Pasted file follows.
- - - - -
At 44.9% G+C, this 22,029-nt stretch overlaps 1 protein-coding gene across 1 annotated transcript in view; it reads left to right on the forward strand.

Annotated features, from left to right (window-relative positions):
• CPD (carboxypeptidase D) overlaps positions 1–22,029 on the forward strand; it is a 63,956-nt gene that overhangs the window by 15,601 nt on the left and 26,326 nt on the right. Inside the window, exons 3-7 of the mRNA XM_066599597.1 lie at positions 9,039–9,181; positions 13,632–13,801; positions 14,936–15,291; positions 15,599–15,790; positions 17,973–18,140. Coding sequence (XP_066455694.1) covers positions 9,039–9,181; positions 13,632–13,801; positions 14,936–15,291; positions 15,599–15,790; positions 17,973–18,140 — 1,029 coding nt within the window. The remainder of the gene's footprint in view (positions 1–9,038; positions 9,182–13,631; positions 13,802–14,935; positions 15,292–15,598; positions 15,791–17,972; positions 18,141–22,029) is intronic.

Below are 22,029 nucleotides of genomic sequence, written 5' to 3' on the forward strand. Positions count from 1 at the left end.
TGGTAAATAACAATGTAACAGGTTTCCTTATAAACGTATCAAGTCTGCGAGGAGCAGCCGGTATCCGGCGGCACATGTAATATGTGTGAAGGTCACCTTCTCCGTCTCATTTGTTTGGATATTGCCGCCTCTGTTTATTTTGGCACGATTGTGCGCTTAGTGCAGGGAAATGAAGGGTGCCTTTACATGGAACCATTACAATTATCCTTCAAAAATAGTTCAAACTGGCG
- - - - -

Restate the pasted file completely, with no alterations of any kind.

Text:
At 44.9% G+C, this 22,029-nt stretch overlaps 1 protein-coding gene across 1 annotated transcript in view; it reads left to right on the forward strand.

Annotated features, from left to right (window-relative positions):
• CPD (carboxypeptidase D) overlaps positions 1–22,029 on the forward strand; it is a 63,956-nt gene that overhangs the window by 15,601 nt on the left and 26,326 nt on the right. Inside the window, exons 3-7 of the mRNA XM_066599597.1 lie at positions 9,039–9,181; positions 13,632–13,801; positions 14,936–15,291; positions 15,599–15,790; positions 17,973–18,140. Coding sequence (XP_066455694.1) covers positions 9,039–9,181; positions 13,632–13,801; positions 14,936–15,291; positions 15,599–15,790; positions 17,973–18,140 — 1,029 coding nt within the window. The remainder of the gene's footprint in view (positions 1–9,038; positions 9,182–13,631; positions 13,802–14,935; positions 15,292–15,598; positions 15,791–17,972; positions 18,141–22,029) is intronic.

Below are 22,029 nucleotides of genomic sequence, written 5' to 3' on the forward strand. Positions count from 1 at the left end.
TGGTAAATAACAATGTAACAGGTTTCCTTATAAACGTATCAAGTCTGCGAGGAGCAGCCGGTATCCGGCGGCACATGTAATATGTGTGAAGGTCACCTTCTCCGTCTCATTTGTTTGGATATTGCCGCCTCTGTTTATTTTGGCACGATTGTGCGCTTAGTGCAGGGAAATGAAGGGTGCCTTTACATGGAACCATTACAATTATCCTTCAAAAATAGTTCAAACTGGCG